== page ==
Sustainability and small-town America

This AP story caught our eye this week: Florida family gives up on small-town North Dakota. Here’s the gist: After four years of attempts to assimilate and live comfortably in close-knit Hazelton, ND, a Miami family of four has decided to opt out.

Which brings up an interesting point: While media stories tend to focus on the rural population drain occurring in small-town America, in fact there may be a force other than the desire for big-city opportunities at work: the small town’s tendency to be stubbornly resistant to change. Even when change may be key to the area’s survival.

We asked two authors with personal ties to stories such as this to comment on the issue. Carrie A. Meyer (Days on the Family Farm) teaches economics at George Mason University and grew up on a farm in Illinois. Dean Hulse (Westhope) is a freelance writer who grew up on a farm in Westhope, ND (population: about 500) and lives in Fargo. While writing from different perspectives, both provide equally insightful glances into Midwestern small-town culture and thoughts about its past, present and future.



Coincidences can provide teachable moments because not all fairy tales are intended for children. The very same week I read the discouraging North Dakota news story, I also attended a literary event and bought a memoir about an adoptee from Korea who grew up in Minnesota.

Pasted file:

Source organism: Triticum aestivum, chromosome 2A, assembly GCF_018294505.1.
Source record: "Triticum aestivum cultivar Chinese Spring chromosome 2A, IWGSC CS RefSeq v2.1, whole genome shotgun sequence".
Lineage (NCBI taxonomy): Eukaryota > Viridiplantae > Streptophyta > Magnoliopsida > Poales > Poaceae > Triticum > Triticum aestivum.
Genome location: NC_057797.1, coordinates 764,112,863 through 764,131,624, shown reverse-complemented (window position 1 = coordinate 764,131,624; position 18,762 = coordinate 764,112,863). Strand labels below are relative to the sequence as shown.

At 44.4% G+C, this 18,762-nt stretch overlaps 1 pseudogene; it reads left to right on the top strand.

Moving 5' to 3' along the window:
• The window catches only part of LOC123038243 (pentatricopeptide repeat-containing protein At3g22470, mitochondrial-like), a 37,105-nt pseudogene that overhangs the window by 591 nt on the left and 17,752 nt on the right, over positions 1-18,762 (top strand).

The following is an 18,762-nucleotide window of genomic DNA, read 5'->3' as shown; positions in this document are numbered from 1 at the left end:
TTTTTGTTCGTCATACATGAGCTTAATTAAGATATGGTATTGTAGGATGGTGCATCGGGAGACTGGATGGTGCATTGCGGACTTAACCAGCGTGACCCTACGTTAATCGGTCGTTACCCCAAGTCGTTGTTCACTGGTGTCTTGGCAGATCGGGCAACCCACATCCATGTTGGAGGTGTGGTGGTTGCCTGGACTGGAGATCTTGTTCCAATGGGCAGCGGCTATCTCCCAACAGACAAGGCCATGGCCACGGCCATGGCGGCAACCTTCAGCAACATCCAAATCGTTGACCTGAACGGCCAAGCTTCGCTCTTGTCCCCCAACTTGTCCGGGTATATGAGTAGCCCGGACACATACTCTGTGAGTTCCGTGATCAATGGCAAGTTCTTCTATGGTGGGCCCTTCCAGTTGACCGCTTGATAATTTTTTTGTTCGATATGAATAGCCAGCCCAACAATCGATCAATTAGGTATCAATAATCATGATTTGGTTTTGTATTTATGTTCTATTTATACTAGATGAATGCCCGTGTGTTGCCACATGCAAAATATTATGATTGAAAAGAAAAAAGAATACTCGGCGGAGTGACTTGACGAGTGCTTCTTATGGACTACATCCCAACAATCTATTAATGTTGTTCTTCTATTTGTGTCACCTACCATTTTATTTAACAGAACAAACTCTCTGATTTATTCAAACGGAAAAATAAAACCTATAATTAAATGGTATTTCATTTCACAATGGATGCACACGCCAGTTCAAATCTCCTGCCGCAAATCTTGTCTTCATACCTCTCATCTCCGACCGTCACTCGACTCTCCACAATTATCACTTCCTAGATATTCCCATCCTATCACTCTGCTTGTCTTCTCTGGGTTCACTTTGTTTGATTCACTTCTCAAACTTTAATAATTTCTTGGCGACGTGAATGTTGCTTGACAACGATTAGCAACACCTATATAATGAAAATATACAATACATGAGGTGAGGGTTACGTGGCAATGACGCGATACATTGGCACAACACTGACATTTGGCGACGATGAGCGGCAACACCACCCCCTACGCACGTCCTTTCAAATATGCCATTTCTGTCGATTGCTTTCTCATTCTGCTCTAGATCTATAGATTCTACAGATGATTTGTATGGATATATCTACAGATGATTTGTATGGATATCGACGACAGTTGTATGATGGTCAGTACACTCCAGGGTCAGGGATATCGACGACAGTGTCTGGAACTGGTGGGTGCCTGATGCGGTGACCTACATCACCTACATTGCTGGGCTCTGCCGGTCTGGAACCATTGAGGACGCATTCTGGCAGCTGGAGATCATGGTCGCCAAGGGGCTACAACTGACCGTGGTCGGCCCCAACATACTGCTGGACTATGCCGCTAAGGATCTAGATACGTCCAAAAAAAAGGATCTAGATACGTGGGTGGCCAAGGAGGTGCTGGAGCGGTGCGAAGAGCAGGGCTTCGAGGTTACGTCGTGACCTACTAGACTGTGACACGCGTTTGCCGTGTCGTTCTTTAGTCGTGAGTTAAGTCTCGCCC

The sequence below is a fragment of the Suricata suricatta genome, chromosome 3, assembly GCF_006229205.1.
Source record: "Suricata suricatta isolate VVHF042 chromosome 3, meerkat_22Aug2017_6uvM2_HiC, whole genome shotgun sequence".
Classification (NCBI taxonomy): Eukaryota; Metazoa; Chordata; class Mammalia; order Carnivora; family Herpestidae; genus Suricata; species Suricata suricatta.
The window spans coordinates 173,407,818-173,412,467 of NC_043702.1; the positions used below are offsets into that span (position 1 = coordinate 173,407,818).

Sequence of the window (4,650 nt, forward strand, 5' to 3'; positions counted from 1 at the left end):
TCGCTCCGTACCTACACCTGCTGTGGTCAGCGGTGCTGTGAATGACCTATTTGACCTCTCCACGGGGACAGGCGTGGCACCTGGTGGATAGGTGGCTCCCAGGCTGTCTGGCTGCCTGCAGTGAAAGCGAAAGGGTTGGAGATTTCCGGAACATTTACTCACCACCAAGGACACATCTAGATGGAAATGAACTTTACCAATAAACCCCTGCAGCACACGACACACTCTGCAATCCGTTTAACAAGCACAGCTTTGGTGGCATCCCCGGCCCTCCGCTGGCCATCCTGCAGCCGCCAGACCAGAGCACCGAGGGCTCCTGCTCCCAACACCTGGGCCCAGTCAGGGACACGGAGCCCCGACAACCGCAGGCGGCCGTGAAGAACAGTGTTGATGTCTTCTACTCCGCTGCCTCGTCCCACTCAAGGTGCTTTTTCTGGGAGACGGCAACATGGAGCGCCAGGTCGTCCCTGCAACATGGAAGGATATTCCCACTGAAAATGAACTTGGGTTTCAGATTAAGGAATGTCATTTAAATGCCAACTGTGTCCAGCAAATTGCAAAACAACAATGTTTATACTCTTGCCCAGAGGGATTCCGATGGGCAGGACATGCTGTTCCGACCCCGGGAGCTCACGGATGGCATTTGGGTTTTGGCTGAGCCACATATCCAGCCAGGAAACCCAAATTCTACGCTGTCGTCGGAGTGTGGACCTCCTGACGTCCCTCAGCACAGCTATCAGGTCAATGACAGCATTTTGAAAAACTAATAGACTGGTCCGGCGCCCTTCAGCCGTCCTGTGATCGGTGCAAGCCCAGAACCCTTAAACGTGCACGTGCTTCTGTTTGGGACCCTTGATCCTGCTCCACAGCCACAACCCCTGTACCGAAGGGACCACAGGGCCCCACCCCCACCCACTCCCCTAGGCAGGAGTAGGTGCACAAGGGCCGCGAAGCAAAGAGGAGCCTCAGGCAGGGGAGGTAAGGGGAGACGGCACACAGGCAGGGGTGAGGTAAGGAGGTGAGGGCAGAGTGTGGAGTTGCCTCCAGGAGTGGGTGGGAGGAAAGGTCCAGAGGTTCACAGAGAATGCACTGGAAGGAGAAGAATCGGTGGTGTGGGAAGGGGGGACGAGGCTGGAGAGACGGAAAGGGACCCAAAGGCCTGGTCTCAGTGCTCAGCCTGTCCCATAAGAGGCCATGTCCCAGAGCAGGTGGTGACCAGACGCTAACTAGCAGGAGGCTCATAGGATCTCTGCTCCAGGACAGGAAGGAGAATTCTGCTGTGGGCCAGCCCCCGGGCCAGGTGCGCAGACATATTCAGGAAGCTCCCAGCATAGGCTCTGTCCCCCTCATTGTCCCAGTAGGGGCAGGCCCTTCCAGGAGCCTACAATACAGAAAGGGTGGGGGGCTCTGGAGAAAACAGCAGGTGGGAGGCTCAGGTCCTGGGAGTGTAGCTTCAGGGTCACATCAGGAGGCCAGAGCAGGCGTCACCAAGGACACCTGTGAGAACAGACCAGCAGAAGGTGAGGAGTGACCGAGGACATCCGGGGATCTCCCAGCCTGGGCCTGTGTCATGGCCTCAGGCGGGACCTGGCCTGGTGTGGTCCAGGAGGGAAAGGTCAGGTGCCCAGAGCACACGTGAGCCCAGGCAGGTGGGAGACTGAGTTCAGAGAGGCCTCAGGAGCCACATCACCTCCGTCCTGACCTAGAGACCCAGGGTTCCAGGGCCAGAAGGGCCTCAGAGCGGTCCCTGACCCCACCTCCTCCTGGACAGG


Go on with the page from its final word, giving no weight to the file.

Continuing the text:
The news story involves Hazelton, North Dakota (pop: 240), and a couple from Florida who were lured to the small town four years ago by the offer of money and real estate, provided by the Hazelton Development Corp.

Michael and Jeanette Tristani and their twins (now twelve) want to move back to Miami. One reason is Jeanette’s elderly parents, who require care but don’t want to receive it in a state where the snow flies many months of the year. Another reason is the cold shoulder the Tristanis believe they’ve gotten from locals.

Of course, there are at least two sides to every story, and this one involving the Tristanis includes a petition for a restraining order against the owners of a coffee shop that competed with the Tristanis’s business. The news story reports that both businesses now are shuttered.

One of the locals summed up the Tristani affair this way: “Not everybody fits in in a small town.”

Which brings me to the adult fairy tale, included in The Language of Blood by Jane Jeong Trenka, who is passionate about international adoption—particularly about how important it is to keep alive in the adoptee a sense of his or her own culture. For many years, she felt lost between two cultures while she lived in a rural Minnesota community with “its own self-purging system.”

In her book, Jane Jeong Trenka tells about a small mountain village where the happiest people in Korea lived. Running through the middle of the village was a “laughing” river, which the people loved. Frightening wooden statues guarded the village gates and kept out “evil things.” One day a dragon came to the village’s guarded gates and asked the tallest statue for permission to enter the village. The statue refused, and kept refusing for thirty days and nights. On the thirty-first day, the dragon (who cried silver tears) left the happy village and headed home. The dragon died en route and the laughing river “closed her arms around the dragon and tasted his kinship … [s]he knew in her heart that the dragon was not bad. She sang a smooth lullaby in her liquid voice as she gently rocked the dragon’s tired body through the night.”

Oh, to have the wisdom of the laughing river.